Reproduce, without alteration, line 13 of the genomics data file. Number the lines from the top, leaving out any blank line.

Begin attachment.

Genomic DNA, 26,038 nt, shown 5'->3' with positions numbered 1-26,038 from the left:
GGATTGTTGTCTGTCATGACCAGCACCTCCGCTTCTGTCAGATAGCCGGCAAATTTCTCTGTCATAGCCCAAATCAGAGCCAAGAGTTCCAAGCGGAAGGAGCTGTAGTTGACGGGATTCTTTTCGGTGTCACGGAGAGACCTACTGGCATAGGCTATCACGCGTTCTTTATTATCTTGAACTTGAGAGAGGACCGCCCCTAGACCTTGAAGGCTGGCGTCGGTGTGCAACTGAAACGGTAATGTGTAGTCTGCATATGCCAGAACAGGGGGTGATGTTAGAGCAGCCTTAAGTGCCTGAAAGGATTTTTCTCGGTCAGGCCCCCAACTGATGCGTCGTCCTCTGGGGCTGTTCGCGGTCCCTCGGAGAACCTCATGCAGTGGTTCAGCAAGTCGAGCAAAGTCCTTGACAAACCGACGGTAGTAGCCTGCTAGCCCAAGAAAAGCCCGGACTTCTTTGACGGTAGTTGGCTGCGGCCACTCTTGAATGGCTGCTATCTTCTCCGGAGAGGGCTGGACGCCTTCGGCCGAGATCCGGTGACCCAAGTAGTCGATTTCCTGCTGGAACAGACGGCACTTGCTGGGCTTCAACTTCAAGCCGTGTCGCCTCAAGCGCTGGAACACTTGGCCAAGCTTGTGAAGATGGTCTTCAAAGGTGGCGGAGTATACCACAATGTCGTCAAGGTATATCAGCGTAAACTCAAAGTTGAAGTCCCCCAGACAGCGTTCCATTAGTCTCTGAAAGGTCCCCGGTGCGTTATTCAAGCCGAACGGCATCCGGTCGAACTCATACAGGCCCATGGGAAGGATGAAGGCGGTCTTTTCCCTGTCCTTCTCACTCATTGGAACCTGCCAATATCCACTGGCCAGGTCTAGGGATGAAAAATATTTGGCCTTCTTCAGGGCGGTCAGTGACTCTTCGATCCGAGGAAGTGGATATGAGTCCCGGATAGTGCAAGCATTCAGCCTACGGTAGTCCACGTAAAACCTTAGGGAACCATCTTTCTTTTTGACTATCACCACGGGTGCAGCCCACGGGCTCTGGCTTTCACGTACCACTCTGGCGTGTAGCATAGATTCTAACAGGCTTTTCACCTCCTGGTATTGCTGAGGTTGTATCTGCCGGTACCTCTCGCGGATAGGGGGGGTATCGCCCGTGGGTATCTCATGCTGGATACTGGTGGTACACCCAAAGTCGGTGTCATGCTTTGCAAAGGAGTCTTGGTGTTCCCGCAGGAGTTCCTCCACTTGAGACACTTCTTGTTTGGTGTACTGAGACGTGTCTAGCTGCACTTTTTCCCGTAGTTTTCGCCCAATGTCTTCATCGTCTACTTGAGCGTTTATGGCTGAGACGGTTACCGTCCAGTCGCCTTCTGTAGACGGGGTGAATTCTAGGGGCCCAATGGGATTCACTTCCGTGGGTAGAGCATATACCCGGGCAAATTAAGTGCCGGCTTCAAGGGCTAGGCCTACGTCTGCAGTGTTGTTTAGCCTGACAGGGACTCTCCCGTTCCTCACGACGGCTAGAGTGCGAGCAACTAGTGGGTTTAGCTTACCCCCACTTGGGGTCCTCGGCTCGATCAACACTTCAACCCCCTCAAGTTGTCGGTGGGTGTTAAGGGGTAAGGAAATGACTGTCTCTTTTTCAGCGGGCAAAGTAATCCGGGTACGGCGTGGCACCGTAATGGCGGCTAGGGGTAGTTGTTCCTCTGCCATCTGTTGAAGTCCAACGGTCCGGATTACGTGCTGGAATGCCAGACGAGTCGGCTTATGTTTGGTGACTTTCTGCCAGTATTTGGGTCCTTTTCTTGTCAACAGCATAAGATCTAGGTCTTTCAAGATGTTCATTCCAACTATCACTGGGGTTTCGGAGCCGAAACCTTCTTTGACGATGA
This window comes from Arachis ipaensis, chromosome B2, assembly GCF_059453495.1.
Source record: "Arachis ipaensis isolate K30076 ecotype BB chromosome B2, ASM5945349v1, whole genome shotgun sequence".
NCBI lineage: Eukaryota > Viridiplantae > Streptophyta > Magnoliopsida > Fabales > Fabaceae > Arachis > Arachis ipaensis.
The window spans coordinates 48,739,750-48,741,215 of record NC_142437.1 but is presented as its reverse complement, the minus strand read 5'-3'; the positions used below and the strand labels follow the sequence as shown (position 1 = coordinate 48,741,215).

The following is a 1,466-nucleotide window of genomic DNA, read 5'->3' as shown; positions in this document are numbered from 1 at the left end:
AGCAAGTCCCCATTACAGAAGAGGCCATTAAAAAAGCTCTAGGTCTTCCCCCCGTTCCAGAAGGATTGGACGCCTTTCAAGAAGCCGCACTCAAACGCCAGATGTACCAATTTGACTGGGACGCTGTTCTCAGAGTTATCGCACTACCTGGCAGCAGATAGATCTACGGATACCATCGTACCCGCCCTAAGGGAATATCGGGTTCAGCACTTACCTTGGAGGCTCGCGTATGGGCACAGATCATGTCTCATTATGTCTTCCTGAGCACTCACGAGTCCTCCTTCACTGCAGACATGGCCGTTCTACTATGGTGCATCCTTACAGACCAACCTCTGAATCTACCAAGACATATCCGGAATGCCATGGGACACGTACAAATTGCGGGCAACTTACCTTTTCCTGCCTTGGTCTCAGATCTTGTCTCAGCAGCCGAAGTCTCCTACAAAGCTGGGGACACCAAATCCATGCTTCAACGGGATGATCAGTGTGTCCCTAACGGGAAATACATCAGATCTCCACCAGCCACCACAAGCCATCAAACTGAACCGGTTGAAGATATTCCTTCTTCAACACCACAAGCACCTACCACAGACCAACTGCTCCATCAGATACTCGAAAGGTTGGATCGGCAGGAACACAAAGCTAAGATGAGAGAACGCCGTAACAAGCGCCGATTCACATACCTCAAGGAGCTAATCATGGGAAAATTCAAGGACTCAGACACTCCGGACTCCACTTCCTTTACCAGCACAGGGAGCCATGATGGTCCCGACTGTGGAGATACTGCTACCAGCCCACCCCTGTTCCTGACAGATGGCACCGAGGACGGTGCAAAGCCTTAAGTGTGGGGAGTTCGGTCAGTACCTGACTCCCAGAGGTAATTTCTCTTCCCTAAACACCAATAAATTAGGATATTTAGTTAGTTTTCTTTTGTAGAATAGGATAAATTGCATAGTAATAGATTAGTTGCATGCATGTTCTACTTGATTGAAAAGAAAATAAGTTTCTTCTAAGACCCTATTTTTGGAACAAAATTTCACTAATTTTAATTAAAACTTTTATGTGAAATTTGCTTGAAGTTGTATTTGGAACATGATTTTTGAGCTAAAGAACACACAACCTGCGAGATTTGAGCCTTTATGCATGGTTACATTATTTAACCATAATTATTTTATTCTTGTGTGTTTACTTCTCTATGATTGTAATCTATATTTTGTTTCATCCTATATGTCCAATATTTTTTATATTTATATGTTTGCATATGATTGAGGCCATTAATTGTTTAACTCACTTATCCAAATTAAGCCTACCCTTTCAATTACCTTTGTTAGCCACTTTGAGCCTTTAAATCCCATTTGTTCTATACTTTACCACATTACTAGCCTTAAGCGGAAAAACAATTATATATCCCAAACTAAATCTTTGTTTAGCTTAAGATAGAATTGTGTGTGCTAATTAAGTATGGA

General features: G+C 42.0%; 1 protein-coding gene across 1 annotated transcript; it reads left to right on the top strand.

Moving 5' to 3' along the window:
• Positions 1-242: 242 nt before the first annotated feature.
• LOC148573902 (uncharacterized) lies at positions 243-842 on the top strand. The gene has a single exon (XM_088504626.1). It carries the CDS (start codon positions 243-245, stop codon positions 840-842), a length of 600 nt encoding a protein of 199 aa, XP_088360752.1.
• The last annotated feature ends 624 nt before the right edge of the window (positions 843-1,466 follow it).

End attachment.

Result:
• The last annotated feature ends 624 nt before the right edge of the window (positions 843-1,466 follow it).